percussion of Indian drums.
and the not so melodic chants from market vendors
fills the foreground of my mind.
We have arrived in Bricksfield KL, Malaysia. Bricksfield has just been labelled “Little India” and we have arrived just in time for its grand opening. I note the mixture of Indian, Chinese, Malaysian, Black and White citizens, as people run across streets on their way to their destinations. A woman stands outside an Indian restaurant advertising their food. I note that this place seems to be the metropolis of Little India, the patio is full of men drinking the local beer Jaz and smoking cloves and cigarettes. As I smile at the woman, she ushers me to a table inside. I ask her if there are any vegetarian choices, she smiles and directs me to the back of the menu where a plethora of vegetarian dishes are listed. I am slightly amused, as my stay in the Philippines wholly rested on my ability to eat meat breakfast, lunch and dinner. As I browse the menu I order a milk tea. My eyes begin to wander and I recognize the role religion plays in Malaysian culture. Malaysia is not only a country diverse in race, but also in religion. Most restaurants have the option of pork free meals, for Muslims, and beef free dishes for Hindus. As I have learned throughout my stay here in Malaysia, the concept of ONE MALAYSIA is a statement integrating into society. The Malaysian government has established housing for all Malaysians, where there is no distinguishing between rich owners and poor ones, Indian owners or Christian owners. I do not know if the government has succeed in creating ONE MALAYSIA, but they are on the right path. Although Malaysia is an Islamic country, they do allow for religious freedom.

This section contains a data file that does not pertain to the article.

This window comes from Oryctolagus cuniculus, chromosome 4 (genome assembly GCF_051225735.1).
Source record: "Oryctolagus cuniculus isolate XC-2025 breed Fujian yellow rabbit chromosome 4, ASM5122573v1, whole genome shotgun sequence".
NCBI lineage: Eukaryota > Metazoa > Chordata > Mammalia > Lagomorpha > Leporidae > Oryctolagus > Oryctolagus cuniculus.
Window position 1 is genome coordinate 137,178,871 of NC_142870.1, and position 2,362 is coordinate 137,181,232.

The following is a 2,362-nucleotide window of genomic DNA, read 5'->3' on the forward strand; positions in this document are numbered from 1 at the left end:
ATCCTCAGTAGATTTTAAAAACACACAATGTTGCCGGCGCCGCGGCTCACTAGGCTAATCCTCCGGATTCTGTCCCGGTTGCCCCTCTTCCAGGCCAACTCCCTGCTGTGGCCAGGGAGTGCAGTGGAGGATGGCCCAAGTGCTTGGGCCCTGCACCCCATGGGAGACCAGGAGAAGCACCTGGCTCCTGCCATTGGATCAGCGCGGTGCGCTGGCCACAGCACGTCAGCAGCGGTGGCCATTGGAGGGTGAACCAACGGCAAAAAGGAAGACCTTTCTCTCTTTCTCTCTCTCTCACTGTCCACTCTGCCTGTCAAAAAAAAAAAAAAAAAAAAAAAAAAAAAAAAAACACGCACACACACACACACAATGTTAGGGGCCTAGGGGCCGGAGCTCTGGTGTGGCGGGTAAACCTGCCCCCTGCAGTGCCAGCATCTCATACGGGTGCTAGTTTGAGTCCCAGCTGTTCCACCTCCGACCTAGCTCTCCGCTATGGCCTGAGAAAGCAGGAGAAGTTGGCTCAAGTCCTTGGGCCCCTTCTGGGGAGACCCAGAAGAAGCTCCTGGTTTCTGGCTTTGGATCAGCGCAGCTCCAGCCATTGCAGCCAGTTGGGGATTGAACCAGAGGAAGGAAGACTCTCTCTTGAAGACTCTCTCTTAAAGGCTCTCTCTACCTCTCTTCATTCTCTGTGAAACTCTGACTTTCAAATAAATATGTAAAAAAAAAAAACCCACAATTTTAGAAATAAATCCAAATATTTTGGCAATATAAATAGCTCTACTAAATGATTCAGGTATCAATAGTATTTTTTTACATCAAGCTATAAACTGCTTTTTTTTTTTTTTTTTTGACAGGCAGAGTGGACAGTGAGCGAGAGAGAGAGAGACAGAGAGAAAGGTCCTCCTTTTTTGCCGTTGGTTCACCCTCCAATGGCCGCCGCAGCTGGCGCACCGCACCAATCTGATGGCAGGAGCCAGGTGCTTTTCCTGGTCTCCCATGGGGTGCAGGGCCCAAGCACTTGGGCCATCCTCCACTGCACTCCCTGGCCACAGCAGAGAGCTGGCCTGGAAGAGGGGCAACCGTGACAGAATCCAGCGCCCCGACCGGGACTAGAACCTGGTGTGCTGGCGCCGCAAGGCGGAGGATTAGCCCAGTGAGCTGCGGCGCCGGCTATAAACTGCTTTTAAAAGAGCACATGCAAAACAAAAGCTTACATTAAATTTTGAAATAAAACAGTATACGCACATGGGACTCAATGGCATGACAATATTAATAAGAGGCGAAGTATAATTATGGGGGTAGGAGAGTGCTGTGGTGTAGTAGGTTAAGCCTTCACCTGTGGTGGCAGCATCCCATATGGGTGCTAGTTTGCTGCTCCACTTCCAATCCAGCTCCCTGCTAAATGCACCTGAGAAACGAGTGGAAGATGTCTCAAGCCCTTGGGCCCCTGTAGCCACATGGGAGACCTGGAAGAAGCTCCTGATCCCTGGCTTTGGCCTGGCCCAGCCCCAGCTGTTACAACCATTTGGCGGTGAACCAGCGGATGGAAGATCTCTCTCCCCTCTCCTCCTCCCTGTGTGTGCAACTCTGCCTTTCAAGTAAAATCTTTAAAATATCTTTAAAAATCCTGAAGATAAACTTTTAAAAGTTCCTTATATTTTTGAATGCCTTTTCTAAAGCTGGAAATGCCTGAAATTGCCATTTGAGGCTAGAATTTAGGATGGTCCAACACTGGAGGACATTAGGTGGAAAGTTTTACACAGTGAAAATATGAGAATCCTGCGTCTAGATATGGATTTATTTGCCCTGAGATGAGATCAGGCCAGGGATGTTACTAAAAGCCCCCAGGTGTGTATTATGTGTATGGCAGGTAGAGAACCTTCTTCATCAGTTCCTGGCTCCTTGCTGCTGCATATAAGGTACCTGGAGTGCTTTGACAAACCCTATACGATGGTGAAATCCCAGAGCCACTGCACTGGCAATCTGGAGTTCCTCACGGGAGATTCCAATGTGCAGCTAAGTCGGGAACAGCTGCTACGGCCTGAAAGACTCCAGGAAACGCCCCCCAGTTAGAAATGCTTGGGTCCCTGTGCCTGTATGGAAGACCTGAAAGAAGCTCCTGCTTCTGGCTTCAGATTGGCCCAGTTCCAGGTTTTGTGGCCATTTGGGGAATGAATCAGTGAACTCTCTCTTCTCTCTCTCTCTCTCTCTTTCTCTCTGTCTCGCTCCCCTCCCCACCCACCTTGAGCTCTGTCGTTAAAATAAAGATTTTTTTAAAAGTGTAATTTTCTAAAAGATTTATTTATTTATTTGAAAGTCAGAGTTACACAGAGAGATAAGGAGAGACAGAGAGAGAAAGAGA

As I walk the streets of Malaysia I see women in hijab’s, men in Armani suits, children in uniforms, and others with the bindi on their foreheads. Today I see ONE MALAYSIA.